Tehran Detains American-Iranian Journalist

Reza Saberi holds a picture of his daughter, Roxana Saberi, a freelance journalist. Iranian authorities said she had been working in Iran illegally.
Reza Saberi holds a picture of his daughter, Roxana Saberi, a freelance journalist. Iranian authorities said she had been working in Iran illegally. (By Jay Pickthorn -- Associated Press)

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By Thomas Erdbrink
Washington Post Foreign Service
Tuesday, March 3, 2009

TEHRAN, March 2 -- Iran's Foreign Ministry said Monday that an American Iranian freelance journalist who, according to her family, was detained more than a month ago, had been working in the country illegally.

Roxana Saberi's Iranian-born father, who lives in Fargo, N.D., said Sunday that his daughter has been held in Iran since Jan. 31 and that there has been no information about her fate since she called nearly three weeks ago and told him she had been detained for buying a bottle of wine.

Foreign Ministry spokesman Hassan Qashqavi said that the Ministry of Islamic Guidance and Culture had revoked Saberi's credentials in 2007. "She shouldn't have tried to gather news and information on Iran illegally," Qashqavi told reporters Monday, according to the state news agency IRNA.

He did not say why Saberi's credentials had been revoked or whether she was in prison.

Saberi, 31, was born in the United States but also holds an Iranian passport. She had reported from Iran for the BBC, National Public Radio and other news organizations before her press card was revoked.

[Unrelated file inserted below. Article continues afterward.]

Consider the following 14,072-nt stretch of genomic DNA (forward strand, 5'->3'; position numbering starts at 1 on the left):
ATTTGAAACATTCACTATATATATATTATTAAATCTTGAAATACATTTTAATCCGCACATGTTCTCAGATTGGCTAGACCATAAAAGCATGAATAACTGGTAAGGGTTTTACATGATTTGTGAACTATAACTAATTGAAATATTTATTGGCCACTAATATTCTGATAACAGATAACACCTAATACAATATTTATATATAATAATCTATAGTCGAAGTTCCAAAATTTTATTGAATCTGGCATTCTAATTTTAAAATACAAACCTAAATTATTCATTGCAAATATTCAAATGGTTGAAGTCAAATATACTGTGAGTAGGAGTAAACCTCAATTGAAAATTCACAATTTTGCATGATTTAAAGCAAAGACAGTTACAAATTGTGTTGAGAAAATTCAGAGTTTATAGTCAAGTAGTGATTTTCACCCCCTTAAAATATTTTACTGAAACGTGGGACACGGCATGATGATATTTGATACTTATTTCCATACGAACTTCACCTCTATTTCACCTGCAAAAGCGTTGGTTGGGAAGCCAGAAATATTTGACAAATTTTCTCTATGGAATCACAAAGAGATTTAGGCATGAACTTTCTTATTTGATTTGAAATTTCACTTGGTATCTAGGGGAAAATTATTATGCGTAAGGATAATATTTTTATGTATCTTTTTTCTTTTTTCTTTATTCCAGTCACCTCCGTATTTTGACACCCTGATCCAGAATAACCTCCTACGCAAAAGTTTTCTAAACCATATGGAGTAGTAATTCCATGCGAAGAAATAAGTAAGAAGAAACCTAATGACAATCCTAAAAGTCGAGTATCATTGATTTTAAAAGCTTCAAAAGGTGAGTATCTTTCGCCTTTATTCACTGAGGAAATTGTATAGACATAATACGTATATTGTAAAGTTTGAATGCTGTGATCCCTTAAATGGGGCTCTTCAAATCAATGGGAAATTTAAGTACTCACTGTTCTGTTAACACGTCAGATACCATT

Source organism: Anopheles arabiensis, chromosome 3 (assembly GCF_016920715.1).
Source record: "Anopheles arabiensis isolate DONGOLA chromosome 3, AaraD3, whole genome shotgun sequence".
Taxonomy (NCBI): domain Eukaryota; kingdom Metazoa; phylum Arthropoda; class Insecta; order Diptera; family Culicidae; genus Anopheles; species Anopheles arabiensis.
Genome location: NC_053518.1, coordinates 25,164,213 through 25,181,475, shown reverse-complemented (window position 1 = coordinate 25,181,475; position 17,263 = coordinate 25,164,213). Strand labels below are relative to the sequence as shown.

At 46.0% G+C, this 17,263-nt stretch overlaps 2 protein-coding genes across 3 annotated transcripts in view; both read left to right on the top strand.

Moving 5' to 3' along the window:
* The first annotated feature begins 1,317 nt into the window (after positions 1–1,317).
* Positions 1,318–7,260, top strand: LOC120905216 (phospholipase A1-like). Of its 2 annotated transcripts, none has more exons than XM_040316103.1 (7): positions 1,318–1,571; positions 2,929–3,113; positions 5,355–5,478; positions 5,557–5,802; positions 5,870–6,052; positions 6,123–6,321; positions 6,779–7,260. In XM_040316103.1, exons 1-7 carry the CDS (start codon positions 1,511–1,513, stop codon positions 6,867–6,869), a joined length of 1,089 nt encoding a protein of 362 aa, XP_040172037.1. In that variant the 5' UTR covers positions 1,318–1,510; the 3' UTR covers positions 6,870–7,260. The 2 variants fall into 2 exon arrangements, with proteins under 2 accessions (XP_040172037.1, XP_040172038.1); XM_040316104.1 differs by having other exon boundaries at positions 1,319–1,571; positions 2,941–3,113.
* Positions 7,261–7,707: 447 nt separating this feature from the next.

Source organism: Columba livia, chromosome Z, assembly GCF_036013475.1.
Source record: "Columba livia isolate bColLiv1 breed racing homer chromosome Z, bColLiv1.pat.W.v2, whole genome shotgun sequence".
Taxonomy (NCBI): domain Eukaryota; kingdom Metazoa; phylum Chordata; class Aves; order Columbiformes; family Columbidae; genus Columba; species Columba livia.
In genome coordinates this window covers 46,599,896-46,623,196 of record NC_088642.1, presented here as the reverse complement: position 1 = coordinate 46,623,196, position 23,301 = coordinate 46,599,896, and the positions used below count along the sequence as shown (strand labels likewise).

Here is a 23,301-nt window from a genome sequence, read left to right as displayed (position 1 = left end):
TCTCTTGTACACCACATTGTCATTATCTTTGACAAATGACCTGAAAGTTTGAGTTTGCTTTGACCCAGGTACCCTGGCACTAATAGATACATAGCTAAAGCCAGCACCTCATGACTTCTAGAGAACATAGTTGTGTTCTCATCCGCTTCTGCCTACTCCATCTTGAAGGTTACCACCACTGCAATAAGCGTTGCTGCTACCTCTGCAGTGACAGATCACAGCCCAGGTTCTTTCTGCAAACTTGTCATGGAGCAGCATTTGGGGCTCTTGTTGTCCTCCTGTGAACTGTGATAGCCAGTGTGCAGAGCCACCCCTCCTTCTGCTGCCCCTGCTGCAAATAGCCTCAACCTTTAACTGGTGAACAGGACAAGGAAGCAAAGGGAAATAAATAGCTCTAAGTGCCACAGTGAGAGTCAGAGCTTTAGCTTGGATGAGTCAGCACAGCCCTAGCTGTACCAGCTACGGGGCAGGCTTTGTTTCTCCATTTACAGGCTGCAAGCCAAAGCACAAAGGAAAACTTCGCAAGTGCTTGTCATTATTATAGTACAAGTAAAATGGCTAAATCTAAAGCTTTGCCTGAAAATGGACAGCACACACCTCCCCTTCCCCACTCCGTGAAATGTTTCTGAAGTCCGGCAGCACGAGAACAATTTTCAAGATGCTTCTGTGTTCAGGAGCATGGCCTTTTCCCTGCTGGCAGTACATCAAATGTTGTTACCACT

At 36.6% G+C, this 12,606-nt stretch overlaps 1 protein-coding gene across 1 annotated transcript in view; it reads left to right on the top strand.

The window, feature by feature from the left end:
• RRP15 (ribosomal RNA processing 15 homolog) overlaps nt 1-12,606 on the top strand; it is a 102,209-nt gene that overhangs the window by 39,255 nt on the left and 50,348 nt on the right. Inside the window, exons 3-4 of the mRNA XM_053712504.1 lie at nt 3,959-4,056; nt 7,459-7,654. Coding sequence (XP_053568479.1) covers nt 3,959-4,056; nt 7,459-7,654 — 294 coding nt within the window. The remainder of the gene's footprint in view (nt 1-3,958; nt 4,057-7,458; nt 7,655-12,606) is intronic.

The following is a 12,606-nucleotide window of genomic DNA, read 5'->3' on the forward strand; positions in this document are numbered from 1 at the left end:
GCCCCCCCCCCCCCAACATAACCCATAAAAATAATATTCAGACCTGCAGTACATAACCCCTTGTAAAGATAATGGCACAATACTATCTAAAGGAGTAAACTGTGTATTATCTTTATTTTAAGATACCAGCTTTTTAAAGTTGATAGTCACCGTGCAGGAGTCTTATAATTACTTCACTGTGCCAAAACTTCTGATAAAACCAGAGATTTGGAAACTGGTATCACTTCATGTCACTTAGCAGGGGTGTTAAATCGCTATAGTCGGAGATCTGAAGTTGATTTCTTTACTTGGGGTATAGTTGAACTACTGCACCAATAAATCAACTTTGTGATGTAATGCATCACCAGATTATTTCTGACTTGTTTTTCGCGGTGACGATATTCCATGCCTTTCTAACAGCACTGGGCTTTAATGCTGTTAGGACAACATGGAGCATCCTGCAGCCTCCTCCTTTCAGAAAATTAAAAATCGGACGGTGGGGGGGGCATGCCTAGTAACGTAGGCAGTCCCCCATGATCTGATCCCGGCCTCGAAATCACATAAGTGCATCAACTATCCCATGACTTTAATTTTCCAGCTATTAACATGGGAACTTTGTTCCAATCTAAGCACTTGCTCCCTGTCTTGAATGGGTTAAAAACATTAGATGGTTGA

Iran does not acknowledge dual nationality. Legally, Saberi is not regarded here as either a foreign citizen or a reporter from the United States but as an Iranian engaged in activities for foreign news media.

U.S. news media have increased their presence in Iran in recent years, with 15 representatives now in the country. The Washington Post has had a bureau in Tehran since August.

Officials here point out that the United States does not accredit Iranian journalists. The only official Iranian reporter in the United States is a correspondent for state broadcaster IRIB, who is accredited by the United Nations in New York and is not allowed to travel more than 25 miles from that city.

Saberi moved to Iran six years ago. In an interview with NPR, her father, Reza Saberi, said that when he spoke to her Feb. 10, she said she had been in detention for 10 days.

"She called from an unknown place and said she's been kept in detention," he said.

Saberi grew up in Fargo, where she was an accomplished high school soccer player and pianist. In 1997, she was named Miss North Dakota. Since moving to Iran, she had been working as a freelance journalist and completing work on a master's degree in Iranian studies and international relations.

Reza Saberi confirmed Sunday that his daughter's credentials as a correspondent had been revoked but said she had stayed in Tehran to pursue her studies and conduct research for a book about Iranian society, the Reuters news service reported.

Esha Momeni, an Iranian American student at California State University at Northridge who was detained in Iran in October for supporting a campaign for women's rights, still cannot return home.

Momeni was arrested after conducting video interviews with rights activists for her master's thesis. Authorities accused her of "propagating against the system." She was released in November after paying $200,000 bail but was not allowed to leave Iran.

"A new issue has turned up in her case," a spokesman for the Iranian judiciary said in January.


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